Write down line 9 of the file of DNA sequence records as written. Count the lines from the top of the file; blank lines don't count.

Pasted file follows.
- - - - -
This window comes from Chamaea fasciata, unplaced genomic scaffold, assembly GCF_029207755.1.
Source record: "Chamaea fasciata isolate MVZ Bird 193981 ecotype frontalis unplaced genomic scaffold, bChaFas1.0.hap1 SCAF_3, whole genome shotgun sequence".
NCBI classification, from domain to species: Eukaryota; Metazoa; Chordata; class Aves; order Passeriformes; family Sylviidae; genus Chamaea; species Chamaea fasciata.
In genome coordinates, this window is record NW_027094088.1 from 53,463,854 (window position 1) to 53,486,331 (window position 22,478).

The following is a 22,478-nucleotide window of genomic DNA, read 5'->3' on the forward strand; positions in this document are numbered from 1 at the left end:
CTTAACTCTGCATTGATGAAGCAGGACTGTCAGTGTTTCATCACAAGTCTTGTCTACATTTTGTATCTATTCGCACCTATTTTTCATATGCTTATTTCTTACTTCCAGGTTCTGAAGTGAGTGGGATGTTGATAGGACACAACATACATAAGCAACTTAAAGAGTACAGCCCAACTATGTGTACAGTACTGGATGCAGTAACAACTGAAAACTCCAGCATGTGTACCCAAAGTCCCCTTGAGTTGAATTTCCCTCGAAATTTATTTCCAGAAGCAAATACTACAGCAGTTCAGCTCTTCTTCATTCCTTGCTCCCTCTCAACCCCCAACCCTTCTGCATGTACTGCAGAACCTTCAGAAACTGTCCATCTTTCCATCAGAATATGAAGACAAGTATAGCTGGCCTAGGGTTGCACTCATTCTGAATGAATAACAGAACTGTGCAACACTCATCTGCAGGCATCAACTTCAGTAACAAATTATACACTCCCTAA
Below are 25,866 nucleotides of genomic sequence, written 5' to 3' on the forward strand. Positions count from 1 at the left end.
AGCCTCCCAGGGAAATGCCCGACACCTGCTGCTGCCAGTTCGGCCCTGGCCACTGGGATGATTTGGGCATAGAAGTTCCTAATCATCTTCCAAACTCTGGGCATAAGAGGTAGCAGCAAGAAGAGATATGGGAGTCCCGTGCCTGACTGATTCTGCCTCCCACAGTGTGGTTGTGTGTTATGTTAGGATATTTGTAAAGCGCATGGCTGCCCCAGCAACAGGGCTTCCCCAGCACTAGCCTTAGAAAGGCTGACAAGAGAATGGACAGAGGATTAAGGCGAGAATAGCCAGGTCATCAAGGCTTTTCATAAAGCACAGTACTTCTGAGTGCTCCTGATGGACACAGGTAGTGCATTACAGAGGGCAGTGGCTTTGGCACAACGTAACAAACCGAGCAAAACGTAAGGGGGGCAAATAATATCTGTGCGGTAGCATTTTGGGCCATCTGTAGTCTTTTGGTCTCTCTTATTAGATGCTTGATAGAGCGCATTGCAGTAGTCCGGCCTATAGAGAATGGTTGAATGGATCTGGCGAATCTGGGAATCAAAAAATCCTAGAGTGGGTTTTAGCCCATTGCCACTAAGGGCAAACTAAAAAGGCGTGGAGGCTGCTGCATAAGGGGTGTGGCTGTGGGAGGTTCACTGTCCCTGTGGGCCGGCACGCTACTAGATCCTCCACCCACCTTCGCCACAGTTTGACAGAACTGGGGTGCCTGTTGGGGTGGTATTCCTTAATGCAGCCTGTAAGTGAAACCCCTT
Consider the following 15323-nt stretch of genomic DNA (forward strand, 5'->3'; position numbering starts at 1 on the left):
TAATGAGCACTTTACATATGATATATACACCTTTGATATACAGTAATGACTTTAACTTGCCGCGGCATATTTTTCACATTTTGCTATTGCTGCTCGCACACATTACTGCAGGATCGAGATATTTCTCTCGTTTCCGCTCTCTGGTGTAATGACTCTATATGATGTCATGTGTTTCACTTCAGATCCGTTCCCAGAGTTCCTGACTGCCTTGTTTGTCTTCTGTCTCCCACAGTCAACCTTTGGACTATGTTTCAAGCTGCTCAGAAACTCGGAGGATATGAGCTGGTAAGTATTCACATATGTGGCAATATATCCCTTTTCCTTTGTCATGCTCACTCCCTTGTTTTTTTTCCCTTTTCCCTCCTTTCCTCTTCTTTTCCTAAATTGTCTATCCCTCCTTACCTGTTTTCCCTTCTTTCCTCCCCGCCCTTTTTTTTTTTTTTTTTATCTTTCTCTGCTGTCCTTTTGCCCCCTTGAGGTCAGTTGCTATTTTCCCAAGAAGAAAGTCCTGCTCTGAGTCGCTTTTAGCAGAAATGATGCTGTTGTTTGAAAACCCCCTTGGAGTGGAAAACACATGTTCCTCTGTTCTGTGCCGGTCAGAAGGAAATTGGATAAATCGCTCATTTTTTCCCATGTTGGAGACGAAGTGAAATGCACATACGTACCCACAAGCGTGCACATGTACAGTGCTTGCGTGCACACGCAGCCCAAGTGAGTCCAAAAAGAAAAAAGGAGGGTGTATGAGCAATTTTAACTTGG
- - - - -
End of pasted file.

Consider the following 15323-nt stretch of genomic DNA (forward strand, 5'->3'; position numbering starts at 1 on the left):